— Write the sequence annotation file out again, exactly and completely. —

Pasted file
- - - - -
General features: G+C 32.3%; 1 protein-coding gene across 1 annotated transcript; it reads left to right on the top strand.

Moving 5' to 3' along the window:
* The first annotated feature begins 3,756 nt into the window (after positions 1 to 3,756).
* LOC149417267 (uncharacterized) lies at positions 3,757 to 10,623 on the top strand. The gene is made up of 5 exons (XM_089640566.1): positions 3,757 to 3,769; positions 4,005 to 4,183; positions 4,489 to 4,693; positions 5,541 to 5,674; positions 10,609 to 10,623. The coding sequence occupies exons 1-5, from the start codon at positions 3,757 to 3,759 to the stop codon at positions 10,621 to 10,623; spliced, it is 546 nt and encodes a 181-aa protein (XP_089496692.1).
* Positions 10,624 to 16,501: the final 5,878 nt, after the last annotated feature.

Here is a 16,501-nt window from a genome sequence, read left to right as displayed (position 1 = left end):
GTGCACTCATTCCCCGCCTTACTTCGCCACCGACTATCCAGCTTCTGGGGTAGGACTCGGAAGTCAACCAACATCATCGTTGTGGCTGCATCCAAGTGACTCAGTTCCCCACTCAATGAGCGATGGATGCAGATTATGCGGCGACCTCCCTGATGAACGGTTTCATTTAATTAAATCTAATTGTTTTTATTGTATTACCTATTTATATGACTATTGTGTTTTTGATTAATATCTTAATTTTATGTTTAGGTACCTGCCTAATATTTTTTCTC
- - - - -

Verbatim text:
General features: G+C 32.3%; 1 protein-coding gene across 1 annotated transcript; it reads left to right on the top strand.

Moving 5' to 3' along the window:
* The first annotated feature begins 3,756 nt into the window (after positions 1 to 3,756).
* LOC149417267 (uncharacterized) lies at positions 3,757 to 10,623 on the top strand. The gene is made up of 5 exons (XM_089640566.1): positions 3,757 to 3,769; positions 4,005 to 4,183; positions 4,489 to 4,693; positions 5,541 to 5,674; positions 10,609 to 10,623. The coding sequence occupies exons 1-5, from the start codon at positions 3,757 to 3,759 to the stop codon at positions 10,621 to 10,623; spliced, it is 546 nt and encodes a 181-aa protein (XP_089496692.1).
* Positions 10,624 to 16,501: the final 5,878 nt, after the last annotated feature.

Here is a 16,501-nt window from a genome sequence, read left to right as displayed (position 1 = left end):
GTGCACTCATTCCCCGCCTTACTTCGCCACCGACTATCCAGCTTCTGGGGTAGGACTCGGAAGTCAACCAACATCATCGTTGTGGCTGCATCCAAGTGACTCAGTTCCCCACTCAATGAGCGATGGATGCAGATTATGCGGCGACCTCCCTGATGAACGGTTTCATTTAATTAAATCTAATTGTTTTTATTGTATTACCTATTTATATGACTATTGTGTTTTTGATTAATATCTTAATTTTATGTTTAGGTACCTGCCTAATATTTTTTCTC